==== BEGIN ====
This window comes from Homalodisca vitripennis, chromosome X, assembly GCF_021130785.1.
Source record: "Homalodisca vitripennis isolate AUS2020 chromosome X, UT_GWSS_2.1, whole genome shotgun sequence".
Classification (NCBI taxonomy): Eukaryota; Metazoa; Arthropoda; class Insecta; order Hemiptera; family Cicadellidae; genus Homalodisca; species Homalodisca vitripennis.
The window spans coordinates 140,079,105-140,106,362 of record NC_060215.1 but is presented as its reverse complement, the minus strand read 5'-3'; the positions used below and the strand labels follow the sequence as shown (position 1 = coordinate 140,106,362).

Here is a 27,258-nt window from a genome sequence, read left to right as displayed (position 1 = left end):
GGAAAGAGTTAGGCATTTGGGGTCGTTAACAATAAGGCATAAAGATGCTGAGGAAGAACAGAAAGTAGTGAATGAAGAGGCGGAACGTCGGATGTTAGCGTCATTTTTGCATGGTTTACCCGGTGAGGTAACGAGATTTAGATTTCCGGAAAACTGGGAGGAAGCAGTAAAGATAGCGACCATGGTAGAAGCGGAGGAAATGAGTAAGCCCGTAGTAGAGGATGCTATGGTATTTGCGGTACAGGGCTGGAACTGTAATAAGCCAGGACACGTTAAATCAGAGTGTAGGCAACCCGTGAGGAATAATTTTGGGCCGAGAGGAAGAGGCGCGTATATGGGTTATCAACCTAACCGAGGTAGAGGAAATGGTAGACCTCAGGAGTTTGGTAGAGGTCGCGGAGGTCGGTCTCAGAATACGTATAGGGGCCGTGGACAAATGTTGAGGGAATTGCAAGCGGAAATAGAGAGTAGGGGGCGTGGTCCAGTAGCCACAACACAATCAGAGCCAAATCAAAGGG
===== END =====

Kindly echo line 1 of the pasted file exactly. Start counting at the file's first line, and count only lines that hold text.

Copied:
This window comes from Homalodisca vitripennis, chromosome X, assembly GCF_021130785.1.